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    Good Public Schools

    August 31, 2007 by Brandy Vencel

    There are still good public schools out there, you know,” she said, looking at me pointedly. I found this statement interesting because I hadn’t said there weren’t. In fact, I only admitted to the fact that we were homeschooling after she had asked me if we were homeschooling. I was trying to be very cautious because I knew her kids attended public schools, and I didn’t want to accidently offend her.

    Homeschooling moms reading this will know what I mean. Merely stating that one homeschools can be perceived as a passing of judgment and offend the person with whom one is conversing. Depending on the hearer, homeschooling can be considered a judgment of them personally, or a judgment upon the school.

    The way I see it, there are good public schools. If education is only an encyclopedia to be memorized, a list of skills with little boxes next to each one that can be checked, a public school can accomplish this and give Mom time to clean the house in peace.

    Everything hinges on how one defines education. We still have our definition in flux. We are fairly New At This. However, I will say that the primary reason we homeschool is that we believe education is a form of discipleship, and we believe the Shema makes it clear that discipleship ideally takes place within the family under the authority of the father.

    Because we believe this about education, then we believe education as we see it cannot take place in an institution, and it most especially cannot take place in a government school.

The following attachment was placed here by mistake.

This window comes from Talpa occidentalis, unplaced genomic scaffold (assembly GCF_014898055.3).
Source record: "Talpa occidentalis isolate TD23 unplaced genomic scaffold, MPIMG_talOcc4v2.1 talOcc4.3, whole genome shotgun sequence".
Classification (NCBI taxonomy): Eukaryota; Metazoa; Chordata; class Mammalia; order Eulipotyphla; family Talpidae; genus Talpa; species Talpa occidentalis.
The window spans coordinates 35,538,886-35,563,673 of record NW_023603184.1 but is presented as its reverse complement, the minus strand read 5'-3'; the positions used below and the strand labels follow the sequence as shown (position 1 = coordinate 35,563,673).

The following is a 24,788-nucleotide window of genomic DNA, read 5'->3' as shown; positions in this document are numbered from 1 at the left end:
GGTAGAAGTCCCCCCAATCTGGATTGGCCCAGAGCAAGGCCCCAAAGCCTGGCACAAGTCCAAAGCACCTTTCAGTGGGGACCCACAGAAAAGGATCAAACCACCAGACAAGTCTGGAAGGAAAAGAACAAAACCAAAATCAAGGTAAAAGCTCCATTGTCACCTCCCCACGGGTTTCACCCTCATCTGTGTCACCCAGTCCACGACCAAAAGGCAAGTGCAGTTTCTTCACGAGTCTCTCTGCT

But government schools are accomplishing their own ends. They, in true assembly-line style, churn out children prepared to function in this world. They prepare an average citizen for average citizenship. In his excellent essay Against School, John Taylor Gatto quotes H.L. Menken, who wrote in 1924 that the aim of public education is the aim of public education is not

    to fill the young of the species with knowledge and awaken their intelligence. … Nothing could be further from the truth. The aim … is simply to reduce as many individuals as possible to the same safe level, to breed and train a standardized citizenry, to put down dissent and originality. That is its aim in the United States… and that is its aim everywhere else. (emphasis mine)

    Gatto goes on to discuss Alexander Inglis’s 1918 book, Principles of Secondary Education which discusses purposes of government education that have much more to do with encouraging conformity and respect for a ruling elite than it does reading, writing and arithmetic.

    Even if one chooses not to believe that there is a vast, socialized conspiracy to dumb down the general populace, one can still admit that the educational goals of a government school differ from a private school, the goals of which differ from a religious school, the goals of which differ from home education.

    I am losing my vision for this post, so I will leave off with a quote from the essay Why Nerds are Unpopular by Paul Graham:

    Officially the purpose of schools is to teach kids. In fact their primary purpose is to keep kids locked up in one place for a big chunk of the day so adults can get things done. And I have no problem with this: in a specialized industrial society, it would be a disaster to have kids running around loose.

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